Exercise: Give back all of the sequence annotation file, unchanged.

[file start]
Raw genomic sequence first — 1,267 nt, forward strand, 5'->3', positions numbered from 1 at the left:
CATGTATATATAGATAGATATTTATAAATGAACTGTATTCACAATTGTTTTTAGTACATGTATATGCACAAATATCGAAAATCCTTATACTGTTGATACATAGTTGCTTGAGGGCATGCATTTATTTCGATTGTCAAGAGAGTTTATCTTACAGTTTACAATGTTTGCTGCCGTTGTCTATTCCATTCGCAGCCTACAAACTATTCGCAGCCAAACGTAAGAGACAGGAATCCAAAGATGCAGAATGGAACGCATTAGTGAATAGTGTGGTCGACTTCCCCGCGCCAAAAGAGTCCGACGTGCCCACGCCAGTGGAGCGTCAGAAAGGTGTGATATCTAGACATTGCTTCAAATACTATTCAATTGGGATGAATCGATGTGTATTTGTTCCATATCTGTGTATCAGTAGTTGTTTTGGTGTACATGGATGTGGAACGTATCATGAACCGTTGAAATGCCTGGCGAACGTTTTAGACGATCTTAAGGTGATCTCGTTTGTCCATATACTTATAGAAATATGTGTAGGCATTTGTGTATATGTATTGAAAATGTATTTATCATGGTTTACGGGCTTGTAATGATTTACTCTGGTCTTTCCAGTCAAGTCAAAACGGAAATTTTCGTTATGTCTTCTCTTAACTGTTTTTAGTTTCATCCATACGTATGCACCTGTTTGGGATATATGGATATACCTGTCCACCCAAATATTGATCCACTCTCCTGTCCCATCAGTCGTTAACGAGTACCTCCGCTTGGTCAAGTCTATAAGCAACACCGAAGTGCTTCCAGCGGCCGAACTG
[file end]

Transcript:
Raw genomic sequence first — 1,267 nt, forward strand, 5'->3', positions numbered from 1 at the left:
CATGTATATATAGATAGATATTTATAAATGAACTGTATTCACAATTGTTTTTAGTACATGTATATGCACAAATATCGAAAATCCTTATACTGTTGATACATAGTTGCTTGAGGGCATGCATTTATTTCGATTGTCAAGAGAGTTTATCTTACAGTTTACAATGTTTGCTGCCGTTGTCTATTCCATTCGCAGCCTACAAACTATTCGCAGCCAAACGTAAGAGACAGGAATCCAAAGATGCAGAATGGAACGCATTAGTGAATAGTGTGGTCGACTTCCCCGCGCCAAAAGAGTCCGACGTGCCCACGCCAGTGGAGCGTCAGAAAGGTGTGATATCTAGACATTGCTTCAAATACTATTCAATTGGGATGAATCGATGTGTATTTGTTCCATATCTGTGTATCAGTAGTTGTTTTGGTGTACATGGATGTGGAACGTATCATGAACCGTTGAAATGCCTGGCGAACGTTTTAGACGATCTTAAGGTGATCTCGTTTGTCCATATACTTATAGAAATATGTGTAGGCATTTGTGTATATGTATTGAAAATGTATTTATCATGGTTTACGGGCTTGTAATGATTTACTCTGGTCTTTCCAGTCAAGTCAAAACGGAAATTTTCGTTATGTCTTCTCTTAACTGTTTTTAGTTTCATCCATACGTATGCACCTGTTTGGGATATATGGATATACCTGTCCACCCAAATATTGATCCACTCTCCTGTCCCATCAGTCGTTAACGAGTACCTCCGCTTGGTCAAGTCTATAAGCAACACCGAAGTGCTTCCAGCGGCCGAACTG